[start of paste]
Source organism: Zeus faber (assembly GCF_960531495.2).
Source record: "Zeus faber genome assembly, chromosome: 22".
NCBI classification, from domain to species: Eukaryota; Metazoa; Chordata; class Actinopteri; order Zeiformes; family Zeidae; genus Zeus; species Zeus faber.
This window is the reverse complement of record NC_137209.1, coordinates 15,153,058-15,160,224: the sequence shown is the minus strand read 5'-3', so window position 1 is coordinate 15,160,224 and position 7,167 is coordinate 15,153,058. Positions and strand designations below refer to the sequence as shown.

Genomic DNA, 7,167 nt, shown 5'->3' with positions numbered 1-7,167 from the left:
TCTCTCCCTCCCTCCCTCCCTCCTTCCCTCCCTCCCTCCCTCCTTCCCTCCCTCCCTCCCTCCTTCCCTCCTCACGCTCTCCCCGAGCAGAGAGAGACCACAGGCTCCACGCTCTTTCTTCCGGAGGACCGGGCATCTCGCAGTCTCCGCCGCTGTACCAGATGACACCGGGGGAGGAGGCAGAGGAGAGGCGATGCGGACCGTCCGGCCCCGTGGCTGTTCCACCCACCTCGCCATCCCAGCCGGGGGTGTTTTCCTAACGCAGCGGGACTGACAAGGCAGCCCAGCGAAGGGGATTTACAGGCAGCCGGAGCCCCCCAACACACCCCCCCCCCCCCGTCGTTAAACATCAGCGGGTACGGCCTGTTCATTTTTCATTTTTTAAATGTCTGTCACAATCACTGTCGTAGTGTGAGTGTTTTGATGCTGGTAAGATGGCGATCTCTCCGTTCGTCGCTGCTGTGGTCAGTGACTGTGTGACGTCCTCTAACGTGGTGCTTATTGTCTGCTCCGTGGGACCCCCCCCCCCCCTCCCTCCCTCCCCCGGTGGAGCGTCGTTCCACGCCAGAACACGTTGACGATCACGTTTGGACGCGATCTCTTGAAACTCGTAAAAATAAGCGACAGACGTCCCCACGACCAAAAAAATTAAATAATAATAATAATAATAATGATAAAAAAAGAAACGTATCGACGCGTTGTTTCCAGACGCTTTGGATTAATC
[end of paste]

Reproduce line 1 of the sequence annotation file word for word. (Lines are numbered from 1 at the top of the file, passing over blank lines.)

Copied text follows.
Source organism: Zeus faber (assembly GCF_960531495.2).